Philosophy Confirmation
by
Justin Dallmann, Franz Huber
  • LAST REVIEWED: 08 October 2015
  • LAST MODIFIED: 27 April 2017
  • DOI: 10.1093/obo/9780195396577-0024

Introduction

The term confirmation is used in epistemology and the philosophy of science whenever observational data and other information that is taken for granted speak in favor of or support scientific theories and everyday hypotheses. Historically, confirmation has been closely related to the problem of induction, the question of what to believe regarding the future given information that is restricted to the past and present. One relation between confirmation and induction is that the conclusion H of an inductively strong argument with premise E is confirmed by E. If inductive strength comes in degrees and the inductive strength of the argument with premise E and conclusion H is equal to r, then the degree of confirmation of H by E is likewise said to be equal to r.

General Overviews

Most overviews on confirmation are also overviews on probability theory and induction, and some the other way round. The reason is simply that Bayesian confirmation theory, by far the most prominent account of confirmation, is based on probability theory and that confirmation theory is a modern answer to the problem of induction. As is true for so many topics in philosophy, the first sources to consult are the relevant entries of The Stanford Encyclopedia of Philosophy (Crupi 2015, Hájek 2011, Romeijn 2014, Talbott 2008, Vickers 2014), which are available online. Other useful sources Easwaran 2011 and Fitelson 2006 as well as the relevant entries of the Internet Encyclopedia of Philosophy (DiFate 2007, Huber 2007), which are also available online. A widely used introductory textbook is Skyrms 2000.

  • Crupi, Vincenzo. “Confirmation.” In The Stanford Encyclopedia of Philosophy. Edited by Edward N. Zalta. Stanford, CA: Stanford University, 2015.

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    An excellent overview of Bayesian confirmation theory, hypothetico-deductivist theories, and Hempel’s theory of confirmation by instances that is available online.

  • DiFate, Victor. “Evidence.” In Internet Encyclopedia of Philosophy. Edited by James Fieser and Bradley Dowden. Baltimore: Johns Hopkins University, 2007.

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    An excellent overview with a focus on epistemological questions that is available online.

  • Easwaran, Kenny. “Bayesianism II: Applications and Criticisms.” Philosophy Compass 6.5 (2011): 321–332.

    DOI: 10.1111/j.1747-9991.2011.00398.xE-mail Citation »

    A broad and accessible overview covering the main applications of Bayesianism. It includes a very good introduction to confirmation theory and clearly explains the central challenges facing such views.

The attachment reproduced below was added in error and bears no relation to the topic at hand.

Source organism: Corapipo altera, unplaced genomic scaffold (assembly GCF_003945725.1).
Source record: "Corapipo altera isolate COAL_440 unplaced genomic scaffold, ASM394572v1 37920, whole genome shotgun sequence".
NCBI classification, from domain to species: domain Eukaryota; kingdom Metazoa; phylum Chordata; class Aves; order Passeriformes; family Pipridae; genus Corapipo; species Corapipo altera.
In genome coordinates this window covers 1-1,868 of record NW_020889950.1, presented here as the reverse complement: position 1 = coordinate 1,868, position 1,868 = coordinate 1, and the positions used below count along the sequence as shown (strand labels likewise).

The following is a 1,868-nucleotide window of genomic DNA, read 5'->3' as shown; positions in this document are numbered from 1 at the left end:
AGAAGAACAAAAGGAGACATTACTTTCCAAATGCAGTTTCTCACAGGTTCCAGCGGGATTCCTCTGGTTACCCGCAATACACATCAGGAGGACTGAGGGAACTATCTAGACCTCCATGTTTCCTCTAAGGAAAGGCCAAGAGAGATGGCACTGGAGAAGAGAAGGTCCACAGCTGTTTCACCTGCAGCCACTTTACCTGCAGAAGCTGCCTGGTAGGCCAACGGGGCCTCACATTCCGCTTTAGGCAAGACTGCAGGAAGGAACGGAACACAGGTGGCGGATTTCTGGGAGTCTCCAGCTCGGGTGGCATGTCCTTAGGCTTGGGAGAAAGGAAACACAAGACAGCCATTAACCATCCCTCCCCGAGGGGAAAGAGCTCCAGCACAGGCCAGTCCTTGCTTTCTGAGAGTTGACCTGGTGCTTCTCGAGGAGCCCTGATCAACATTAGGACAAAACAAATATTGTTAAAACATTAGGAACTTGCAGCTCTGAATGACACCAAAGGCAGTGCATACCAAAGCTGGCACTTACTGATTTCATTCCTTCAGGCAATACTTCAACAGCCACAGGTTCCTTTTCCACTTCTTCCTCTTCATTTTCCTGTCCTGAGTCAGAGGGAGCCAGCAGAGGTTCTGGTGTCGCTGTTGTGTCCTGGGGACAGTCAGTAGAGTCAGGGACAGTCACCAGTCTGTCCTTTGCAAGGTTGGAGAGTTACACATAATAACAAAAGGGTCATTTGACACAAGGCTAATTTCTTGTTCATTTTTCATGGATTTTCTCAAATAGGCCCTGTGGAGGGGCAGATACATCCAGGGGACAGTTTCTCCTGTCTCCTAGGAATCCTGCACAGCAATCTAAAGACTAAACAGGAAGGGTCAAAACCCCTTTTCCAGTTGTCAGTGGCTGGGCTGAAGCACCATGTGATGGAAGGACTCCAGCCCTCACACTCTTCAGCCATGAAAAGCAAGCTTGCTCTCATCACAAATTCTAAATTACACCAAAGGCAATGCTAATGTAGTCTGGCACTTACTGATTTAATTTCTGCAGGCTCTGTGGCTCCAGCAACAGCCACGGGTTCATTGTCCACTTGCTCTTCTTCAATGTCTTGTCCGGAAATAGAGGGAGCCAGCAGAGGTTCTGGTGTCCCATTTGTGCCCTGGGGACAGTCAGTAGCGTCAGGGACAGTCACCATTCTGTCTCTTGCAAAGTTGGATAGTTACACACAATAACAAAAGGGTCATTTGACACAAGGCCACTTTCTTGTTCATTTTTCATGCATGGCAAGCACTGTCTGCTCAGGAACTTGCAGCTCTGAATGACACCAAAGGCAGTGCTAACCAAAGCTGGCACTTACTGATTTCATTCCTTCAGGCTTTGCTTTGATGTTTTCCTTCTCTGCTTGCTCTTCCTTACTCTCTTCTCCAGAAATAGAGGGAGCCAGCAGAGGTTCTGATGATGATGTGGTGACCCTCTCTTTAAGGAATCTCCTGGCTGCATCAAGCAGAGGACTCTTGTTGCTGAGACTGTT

• Fitelson, Branden. “Inductive Logic.” In The Philosophy of Science: An Encyclopedia. Edited by Jessica Pfeifer and Sahotra Sarkar, 384–394. New York: Routledge, 2006.

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    A historically informed and very accessible overview of confirmation and inductive logic.

  • Hájek, Alan. “Interpretations of Probability.” In The Stanford Encyclopedia of Philosophy. Edited by Edward N. Zalta. Stanford, CA: Stanford University, 2011.

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    An excellent overview of interpretations of probability that is available online.

  • Huber, Franz. “Confirmation and Induction.” In Internet Encyclopedia of Philosophy. Edited by James Fieser and Bradley Dowden. Pasadena: California Institute of Technology, 2007.

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    An opinionated overview that is available online.

  • Romeijn, Jan-Willem “Philosophy of Statistics.” In The Stanford Encyclopedia of Philosophy. Edited by Edward N. Zalta. Stanford, CA: Stanford University, 2014.

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    An excellent overview of the philosophy of statistics that is available online.

  • Skyrms, Brian. Choice and Chance: An Introduction to Inductive Logic. 4th ed. Belmont, CA: Wadsworth Thomson Learning, 2000.

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    This is an elementary introduction by one of the leading figures in the field.

  • Talbott, William. “Bayesian Epistemology.” In Stanford Encyclopedia of Philosophy. Edited by Edward N. Zalta. Stanford, CA: Stanford University, 2008.

    E-mail Citation »

    An excellent overview of Bayesian Epistemology that is available online.

  • Vickers, John. “The Problem of Induction.” In Stanford Encyclopedia of Philosophy. Edited by Edward N. Zalta. Stanford, CA: Stanford University, 2014.

    E-mail Citation »

    An excellent overview of paradoxes related to induction, including Hume’s problem of induction, that is available online.

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